24. MacKinney AL (1929) Effects of forest litter on soil temperature and soil freezing in autumn and winter. Ecology 10:312–321CrossRefGoogle Scholar
  25. Matsushima M, Chang SX (2007) Effects of understory removal, N fertilization, and litter layer removal on soil N cycling in a 13-year-old white spruce plantation infested with Canada bluejoint grass. Plant Soil 292:243–258CrossRefGoogle Scholar
  26. Meentemeyer V (1978) Macroclimate and lignin control of litter decomposition rates. Ecology 59:465–472CrossRefGoogle Scholar
  27. Meilleur A, Bouchard A, Bergeron Y (1992) The use of understory species as indicators of landform ecosystem type in heavily disturbed forest: an evaluation in the Haut-Saint-Laurent, Quebec. Vegetation 102:13–32CrossRefGoogle Scholar
  28. Mo J, Brown S, Peng S, Kong G (2003) Nitrogen availability in disturbed, rehabilitated and mature forests of tropical China. For Ecol Manage 175:573–583CrossRefGoogle Scholar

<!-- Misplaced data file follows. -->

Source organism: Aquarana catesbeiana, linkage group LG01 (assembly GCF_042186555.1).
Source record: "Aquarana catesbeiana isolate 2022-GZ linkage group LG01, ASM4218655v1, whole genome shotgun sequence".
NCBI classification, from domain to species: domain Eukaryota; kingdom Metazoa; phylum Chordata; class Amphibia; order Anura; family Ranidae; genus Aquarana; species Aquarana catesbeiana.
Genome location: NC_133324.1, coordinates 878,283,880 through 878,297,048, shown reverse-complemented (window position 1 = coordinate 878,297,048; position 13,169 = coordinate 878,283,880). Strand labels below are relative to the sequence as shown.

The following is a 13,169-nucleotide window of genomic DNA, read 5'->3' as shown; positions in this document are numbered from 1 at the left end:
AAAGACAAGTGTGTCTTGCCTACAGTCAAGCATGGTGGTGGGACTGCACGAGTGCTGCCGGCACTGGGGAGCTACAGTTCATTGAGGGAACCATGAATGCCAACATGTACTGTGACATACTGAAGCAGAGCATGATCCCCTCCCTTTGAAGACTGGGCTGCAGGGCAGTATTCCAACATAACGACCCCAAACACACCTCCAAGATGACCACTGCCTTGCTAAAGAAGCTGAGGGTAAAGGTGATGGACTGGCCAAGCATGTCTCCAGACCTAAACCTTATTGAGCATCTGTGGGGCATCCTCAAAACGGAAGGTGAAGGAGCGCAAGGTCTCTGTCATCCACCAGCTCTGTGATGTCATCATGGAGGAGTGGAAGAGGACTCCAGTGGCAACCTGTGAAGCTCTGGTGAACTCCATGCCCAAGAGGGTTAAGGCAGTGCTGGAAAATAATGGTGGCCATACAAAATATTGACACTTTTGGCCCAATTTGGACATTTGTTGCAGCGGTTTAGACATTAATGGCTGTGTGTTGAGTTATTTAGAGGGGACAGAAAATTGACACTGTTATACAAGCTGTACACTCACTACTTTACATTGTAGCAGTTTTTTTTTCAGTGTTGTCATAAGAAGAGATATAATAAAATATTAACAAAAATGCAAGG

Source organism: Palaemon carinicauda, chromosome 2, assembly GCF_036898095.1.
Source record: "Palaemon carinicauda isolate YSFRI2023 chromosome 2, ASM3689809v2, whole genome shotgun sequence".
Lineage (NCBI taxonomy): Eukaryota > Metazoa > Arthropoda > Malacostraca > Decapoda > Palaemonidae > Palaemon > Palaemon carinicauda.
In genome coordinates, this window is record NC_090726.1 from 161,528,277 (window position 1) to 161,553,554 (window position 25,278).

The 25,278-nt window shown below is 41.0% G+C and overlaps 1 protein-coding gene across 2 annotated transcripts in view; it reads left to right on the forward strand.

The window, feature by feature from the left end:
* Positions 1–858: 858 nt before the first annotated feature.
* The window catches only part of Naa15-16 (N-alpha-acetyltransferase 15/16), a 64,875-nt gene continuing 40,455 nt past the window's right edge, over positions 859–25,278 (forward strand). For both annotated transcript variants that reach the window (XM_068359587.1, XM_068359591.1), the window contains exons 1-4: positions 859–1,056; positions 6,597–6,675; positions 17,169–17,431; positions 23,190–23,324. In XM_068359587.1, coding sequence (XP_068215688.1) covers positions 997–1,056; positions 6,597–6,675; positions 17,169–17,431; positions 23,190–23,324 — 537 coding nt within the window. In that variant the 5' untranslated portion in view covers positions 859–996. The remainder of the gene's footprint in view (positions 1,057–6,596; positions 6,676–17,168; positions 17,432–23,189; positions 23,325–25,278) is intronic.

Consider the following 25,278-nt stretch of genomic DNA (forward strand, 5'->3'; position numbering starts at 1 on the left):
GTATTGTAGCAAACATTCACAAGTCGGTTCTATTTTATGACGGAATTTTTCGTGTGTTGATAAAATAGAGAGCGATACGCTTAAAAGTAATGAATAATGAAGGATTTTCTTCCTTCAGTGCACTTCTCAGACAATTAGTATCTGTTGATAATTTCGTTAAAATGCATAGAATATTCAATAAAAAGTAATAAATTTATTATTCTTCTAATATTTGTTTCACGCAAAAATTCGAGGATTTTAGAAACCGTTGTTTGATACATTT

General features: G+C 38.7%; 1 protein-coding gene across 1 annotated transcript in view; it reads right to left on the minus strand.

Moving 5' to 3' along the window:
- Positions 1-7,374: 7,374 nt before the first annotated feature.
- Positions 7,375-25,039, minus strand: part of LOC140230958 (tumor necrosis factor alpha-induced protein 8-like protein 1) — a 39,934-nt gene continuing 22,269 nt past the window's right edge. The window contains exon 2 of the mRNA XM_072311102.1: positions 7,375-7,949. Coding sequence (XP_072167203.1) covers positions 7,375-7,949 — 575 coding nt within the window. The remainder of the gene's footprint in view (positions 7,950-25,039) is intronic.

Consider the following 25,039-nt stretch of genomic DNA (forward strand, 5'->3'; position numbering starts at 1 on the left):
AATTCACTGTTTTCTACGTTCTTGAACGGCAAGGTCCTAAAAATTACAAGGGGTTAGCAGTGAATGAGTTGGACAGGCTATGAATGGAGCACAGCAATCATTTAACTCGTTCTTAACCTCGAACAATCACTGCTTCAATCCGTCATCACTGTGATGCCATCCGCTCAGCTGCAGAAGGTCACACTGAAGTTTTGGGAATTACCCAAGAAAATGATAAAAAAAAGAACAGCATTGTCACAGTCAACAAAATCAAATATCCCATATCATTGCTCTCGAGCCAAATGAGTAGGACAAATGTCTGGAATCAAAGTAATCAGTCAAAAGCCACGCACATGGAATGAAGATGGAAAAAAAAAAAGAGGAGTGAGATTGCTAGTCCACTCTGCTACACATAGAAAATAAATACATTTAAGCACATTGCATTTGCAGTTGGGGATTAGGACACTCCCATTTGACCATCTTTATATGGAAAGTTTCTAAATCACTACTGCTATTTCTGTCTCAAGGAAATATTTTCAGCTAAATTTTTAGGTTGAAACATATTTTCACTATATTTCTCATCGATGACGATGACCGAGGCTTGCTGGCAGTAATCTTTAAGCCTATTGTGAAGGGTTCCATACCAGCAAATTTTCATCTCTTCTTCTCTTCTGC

29. Nambiar EKS, Sands R (1993) Competition for water and nutrients in forests. Can J For Res 23:1955–1968CrossRefGoogle Scholar
  30. Nilsson MC, Wardle DA (2005) Understory vegetation as a forest ecosystem driver: evidence from the northern Swedish boreal forest. Front Ecol Environ 3:421–428CrossRefGoogle Scholar
  31. Noble AD, Randall PJ (1999) Alkalinity effects of different tree litters incubated in an acid soil of N.S.W., Australia. Agrofor Syst 46:147–160CrossRefGoogle Scholar
  32. Noble AD, Zenneck I, Randall PJ (1996) Leaf litter ash alkalinity and neutralisation of soil acidity. Plant Soil 179:293–302CrossRefGoogle Scholar
  33. Rhoades CC (1997) Single-tree influences on soil properties in agroforestry: lessons from natural forest and savanna ecosystems. Agrofor Syst 35:71–94CrossRefGoogle Scholar